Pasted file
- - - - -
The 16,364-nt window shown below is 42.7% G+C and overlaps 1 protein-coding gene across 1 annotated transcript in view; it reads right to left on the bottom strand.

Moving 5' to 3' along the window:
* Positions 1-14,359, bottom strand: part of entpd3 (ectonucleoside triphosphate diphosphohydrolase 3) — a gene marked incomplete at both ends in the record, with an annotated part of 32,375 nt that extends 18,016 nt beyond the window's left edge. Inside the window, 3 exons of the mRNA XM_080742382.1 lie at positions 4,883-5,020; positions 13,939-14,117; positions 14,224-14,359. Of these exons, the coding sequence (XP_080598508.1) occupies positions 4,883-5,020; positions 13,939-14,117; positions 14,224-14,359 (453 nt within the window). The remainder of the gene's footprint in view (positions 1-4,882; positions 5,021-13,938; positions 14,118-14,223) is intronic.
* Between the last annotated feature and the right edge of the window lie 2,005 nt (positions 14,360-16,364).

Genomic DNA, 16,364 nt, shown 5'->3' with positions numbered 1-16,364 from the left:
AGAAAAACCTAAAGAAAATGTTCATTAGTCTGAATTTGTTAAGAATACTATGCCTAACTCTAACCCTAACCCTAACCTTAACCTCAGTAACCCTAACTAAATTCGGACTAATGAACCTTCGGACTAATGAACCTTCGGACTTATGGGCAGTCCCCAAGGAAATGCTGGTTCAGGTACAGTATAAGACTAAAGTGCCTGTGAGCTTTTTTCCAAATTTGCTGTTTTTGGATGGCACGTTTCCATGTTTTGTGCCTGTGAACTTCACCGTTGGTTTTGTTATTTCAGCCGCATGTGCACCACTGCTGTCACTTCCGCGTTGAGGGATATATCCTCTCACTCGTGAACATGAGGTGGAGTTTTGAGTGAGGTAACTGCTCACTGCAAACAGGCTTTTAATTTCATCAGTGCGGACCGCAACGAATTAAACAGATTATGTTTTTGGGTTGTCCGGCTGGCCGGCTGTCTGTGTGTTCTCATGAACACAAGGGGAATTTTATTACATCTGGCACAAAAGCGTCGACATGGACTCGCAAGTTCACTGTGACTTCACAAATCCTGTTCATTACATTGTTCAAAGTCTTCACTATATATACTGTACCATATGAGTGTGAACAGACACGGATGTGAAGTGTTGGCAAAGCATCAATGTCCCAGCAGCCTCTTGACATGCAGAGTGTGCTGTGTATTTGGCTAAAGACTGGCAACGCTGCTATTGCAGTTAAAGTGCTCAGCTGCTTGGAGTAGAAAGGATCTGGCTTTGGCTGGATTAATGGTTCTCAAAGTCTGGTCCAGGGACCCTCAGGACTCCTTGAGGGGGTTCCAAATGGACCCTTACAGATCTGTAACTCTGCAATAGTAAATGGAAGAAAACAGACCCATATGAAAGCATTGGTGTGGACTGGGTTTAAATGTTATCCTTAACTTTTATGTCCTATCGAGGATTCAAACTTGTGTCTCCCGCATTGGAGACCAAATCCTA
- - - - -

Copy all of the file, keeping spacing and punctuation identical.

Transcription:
The 16,364-nt window shown below is 42.7% G+C and overlaps 1 protein-coding gene across 1 annotated transcript in view; it reads right to left on the bottom strand.

Moving 5' to 3' along the window:
* Positions 1-14,359, bottom strand: part of entpd3 (ectonucleoside triphosphate diphosphohydrolase 3) — a gene marked incomplete at both ends in the record, with an annotated part of 32,375 nt that extends 18,016 nt beyond the window's left edge. Inside the window, 3 exons of the mRNA XM_080742382.1 lie at positions 4,883-5,020; positions 13,939-14,117; positions 14,224-14,359. Of these exons, the coding sequence (XP_080598508.1) occupies positions 4,883-5,020; positions 13,939-14,117; positions 14,224-14,359 (453 nt within the window). The remainder of the gene's footprint in view (positions 1-4,882; positions 5,021-13,938; positions 14,118-14,223) is intronic.
* Between the last annotated feature and the right edge of the window lie 2,005 nt (positions 14,360-16,364).

Genomic DNA, 16,364 nt, shown 5'->3' with positions numbered 1-16,364 from the left:
AGAAAAACCTAAAGAAAATGTTCATTAGTCTGAATTTGTTAAGAATACTATGCCTAACTCTAACCCTAACCCTAACCTTAACCTCAGTAACCCTAACTAAATTCGGACTAATGAACCTTCGGACTAATGAACCTTCGGACTTATGGGCAGTCCCCAAGGAAATGCTGGTTCAGGTACAGTATAAGACTAAAGTGCCTGTGAGCTTTTTTCCAAATTTGCTGTTTTTGGATGGCACGTTTCCATGTTTTGTGCCTGTGAACTTCACCGTTGGTTTTGTTATTTCAGCCGCATGTGCACCACTGCTGTCACTTCCGCGTTGAGGGATATATCCTCTCACTCGTGAACATGAGGTGGAGTTTTGAGTGAGGTAACTGCTCACTGCAAACAGGCTTTTAATTTCATCAGTGCGGACCGCAACGAATTAAACAGATTATGTTTTTGGGTTGTCCGGCTGGCCGGCTGTCTGTGTGTTCTCATGAACACAAGGGGAATTTTATTACATCTGGCACAAAAGCGTCGACATGGACTCGCAAGTTCACTGTGACTTCACAAATCCTGTTCATTACATTGTTCAAAGTCTTCACTATATATACTGTACCATATGAGTGTGAACAGACACGGATGTGAAGTGTTGGCAAAGCATCAATGTCCCAGCAGCCTCTTGACATGCAGAGTGTGCTGTGTATTTGGCTAAAGACTGGCAACGCTGCTATTGCAGTTAAAGTGCTCAGCTGCTTGGAGTAGAAAGGATCTGGCTTTGGCTGGATTAATGGTTCTCAAAGTCTGGTCCAGGGACCCTCAGGACTCCTTGAGGGGGTTCCAAATGGACCCTTACAGATCTGTAACTCTGCAATAGTAAATGGAAGAAAACAGACCCATATGAAAGCATTGGTGTGGACTGGGTTTAAATGTTATCCTTAACTTTTATGTCCTATCGAGGATTCAAACTTGTGTCTCCCGCATTGGAGACCAAATCCTA